No apparent budging: Fiscal cliff talks appear stalled less than three weeks before deadline
WASHINGTON (AP) -- Republicans aren’t budging on tax rates, and Democrats are resisting steps like raising the eligibility age for Medicare. Negotiations on averting a year-end fiscal train wreck combining big automatic tax hikes and sweeping spending cuts again appear stalled.
There are less than three weeks before the government could careen off this "fiscal cliff," but the chief GOP negotiator, House Speaker John Boehner, R-Ohio, said Wednesday that "serious differences" remain between him and President Barack Obama after an exchange of offers and a pair of conversations this week.
Boehner spoke after a closed-door meeting with fellow GOP lawmakers in which he advised them not to make plans for the week after Christmas.
Neither side has given much ground, and his exchange of proposals with Obama seemed to generate hard feelings more than progress. The White House has slightly reduced its demands on taxes -- from $1.6 trillion over a decade to $1.4 trillion -- but isn’t yielding on demands that rates rise for wealthier earners.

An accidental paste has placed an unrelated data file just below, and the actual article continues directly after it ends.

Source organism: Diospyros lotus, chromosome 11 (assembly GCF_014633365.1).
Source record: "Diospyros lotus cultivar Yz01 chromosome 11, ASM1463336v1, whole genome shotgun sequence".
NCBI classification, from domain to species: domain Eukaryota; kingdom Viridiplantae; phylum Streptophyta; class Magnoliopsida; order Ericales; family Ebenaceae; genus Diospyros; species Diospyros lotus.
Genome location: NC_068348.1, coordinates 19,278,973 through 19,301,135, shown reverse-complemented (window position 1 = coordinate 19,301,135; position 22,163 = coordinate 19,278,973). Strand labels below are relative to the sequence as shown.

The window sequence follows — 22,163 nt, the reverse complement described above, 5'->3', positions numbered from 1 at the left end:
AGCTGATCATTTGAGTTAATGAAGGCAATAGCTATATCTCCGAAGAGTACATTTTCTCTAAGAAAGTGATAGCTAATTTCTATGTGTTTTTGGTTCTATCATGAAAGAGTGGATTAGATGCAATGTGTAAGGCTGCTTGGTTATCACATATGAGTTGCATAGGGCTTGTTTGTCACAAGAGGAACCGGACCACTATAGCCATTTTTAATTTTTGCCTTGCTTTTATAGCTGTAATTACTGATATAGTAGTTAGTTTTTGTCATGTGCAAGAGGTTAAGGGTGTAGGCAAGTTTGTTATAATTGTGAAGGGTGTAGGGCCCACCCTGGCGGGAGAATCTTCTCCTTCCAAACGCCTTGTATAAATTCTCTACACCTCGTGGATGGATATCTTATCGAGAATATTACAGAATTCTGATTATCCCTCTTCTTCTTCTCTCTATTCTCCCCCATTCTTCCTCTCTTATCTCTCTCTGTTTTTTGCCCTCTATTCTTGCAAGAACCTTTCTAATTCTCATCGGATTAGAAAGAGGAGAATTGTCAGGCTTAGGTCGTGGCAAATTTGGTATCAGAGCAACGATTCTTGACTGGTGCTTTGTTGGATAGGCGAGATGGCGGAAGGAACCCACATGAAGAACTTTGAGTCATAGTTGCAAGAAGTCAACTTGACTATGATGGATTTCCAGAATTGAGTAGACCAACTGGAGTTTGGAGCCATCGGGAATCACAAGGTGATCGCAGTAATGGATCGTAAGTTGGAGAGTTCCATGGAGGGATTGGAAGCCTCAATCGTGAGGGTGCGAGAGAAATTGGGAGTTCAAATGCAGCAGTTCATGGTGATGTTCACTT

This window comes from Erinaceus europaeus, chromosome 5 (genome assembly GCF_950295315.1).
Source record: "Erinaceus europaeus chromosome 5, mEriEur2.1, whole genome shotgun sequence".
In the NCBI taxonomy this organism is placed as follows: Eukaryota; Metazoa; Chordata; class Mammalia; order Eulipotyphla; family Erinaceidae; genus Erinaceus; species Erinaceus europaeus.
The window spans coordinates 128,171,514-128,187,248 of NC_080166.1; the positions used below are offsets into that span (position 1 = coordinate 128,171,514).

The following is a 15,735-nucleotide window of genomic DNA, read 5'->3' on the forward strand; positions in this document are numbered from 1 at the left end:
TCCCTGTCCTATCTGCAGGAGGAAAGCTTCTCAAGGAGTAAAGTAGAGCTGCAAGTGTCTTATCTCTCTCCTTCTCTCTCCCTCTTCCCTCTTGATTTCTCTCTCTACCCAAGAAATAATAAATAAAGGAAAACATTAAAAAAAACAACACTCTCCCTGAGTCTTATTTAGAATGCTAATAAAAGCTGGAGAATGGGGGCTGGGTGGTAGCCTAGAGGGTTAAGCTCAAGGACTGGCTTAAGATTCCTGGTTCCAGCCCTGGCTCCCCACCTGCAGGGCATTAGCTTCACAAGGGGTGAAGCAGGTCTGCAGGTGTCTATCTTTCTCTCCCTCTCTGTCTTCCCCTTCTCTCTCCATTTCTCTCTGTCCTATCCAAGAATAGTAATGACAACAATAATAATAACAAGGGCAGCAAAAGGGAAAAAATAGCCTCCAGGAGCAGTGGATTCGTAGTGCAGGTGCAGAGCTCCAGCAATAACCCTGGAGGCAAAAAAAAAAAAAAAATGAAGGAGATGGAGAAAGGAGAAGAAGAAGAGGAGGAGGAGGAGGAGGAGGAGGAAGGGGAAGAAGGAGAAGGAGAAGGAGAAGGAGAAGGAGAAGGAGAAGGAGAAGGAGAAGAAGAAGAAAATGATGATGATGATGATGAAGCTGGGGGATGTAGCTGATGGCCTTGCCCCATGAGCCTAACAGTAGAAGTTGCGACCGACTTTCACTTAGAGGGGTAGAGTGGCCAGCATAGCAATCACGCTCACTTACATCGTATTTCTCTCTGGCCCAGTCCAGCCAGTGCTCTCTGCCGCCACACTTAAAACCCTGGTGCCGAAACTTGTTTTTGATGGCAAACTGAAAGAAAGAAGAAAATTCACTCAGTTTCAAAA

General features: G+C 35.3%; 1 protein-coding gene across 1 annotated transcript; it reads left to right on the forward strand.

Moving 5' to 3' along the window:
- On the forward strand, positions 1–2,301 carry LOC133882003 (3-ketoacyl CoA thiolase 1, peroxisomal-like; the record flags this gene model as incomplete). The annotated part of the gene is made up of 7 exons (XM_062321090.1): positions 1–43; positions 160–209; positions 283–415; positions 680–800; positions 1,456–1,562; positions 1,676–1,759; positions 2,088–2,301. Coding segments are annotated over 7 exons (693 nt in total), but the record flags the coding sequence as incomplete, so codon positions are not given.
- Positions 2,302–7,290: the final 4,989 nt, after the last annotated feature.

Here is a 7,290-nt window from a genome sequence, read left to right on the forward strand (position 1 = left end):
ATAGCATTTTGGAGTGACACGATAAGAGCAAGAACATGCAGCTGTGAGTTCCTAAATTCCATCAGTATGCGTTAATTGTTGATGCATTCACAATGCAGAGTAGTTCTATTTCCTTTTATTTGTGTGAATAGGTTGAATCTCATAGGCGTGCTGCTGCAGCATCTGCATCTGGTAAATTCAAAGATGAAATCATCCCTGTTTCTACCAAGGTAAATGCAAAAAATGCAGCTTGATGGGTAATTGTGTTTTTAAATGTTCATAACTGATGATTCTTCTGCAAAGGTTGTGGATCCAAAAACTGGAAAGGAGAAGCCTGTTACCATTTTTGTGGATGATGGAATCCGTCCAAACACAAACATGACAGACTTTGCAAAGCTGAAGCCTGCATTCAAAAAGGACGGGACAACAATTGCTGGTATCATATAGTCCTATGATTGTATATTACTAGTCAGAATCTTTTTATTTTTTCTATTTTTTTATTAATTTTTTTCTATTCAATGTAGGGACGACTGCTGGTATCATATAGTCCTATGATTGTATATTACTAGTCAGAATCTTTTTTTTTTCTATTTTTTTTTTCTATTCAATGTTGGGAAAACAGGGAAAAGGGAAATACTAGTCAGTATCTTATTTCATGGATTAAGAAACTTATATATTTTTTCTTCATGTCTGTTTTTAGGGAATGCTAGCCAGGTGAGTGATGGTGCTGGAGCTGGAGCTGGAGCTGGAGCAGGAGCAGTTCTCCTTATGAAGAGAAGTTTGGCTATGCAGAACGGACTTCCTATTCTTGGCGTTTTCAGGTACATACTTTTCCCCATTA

Boehner responded with an offer very much like one he gave the White House more than a week ago that offered $800 billion in new revenue, half of Obama’s demand. Boehner is also pressing for an increase in the Medicare eligibility age and a stingier cost-of-living
NKoreans dance in the streets to celebrate 1st satellite; U.S. demands consequences for launch
PYONGYANG, North Korea (AP) -- In Pyongyang, North Koreans clinked beer mugs and danced in the streets to celebrate the country’s first satellite in space. In Washington, Seoul and Tokyo, leaders pushed for consequences for Wednesday’s successful rocket launch, widely seen as a test that takes the country one step closer to being capable of lobbing nuclear bombs over the Pacific.
The surprising, successful launch of a three-stage rocket -- similar in design to a model capable of carrying a nuclear-tipped warhead as far as California -- raises the stakes in the international standoff over North Korea’s expanding atomic arsenal. As Pyongyang refines its technology, its next step may be conducting its third nuclear test, experts warn.
The U.N. Security Council, which has punished North Korea repeatedly for developing its nuclear program, condemned the launch after a closed-door meeting Wednesday and said it will urgently consider "an appropriate response." The White House called the launch a "highly provocative act that threatens regional security," and even the North’s most important ally, China, expressed regret.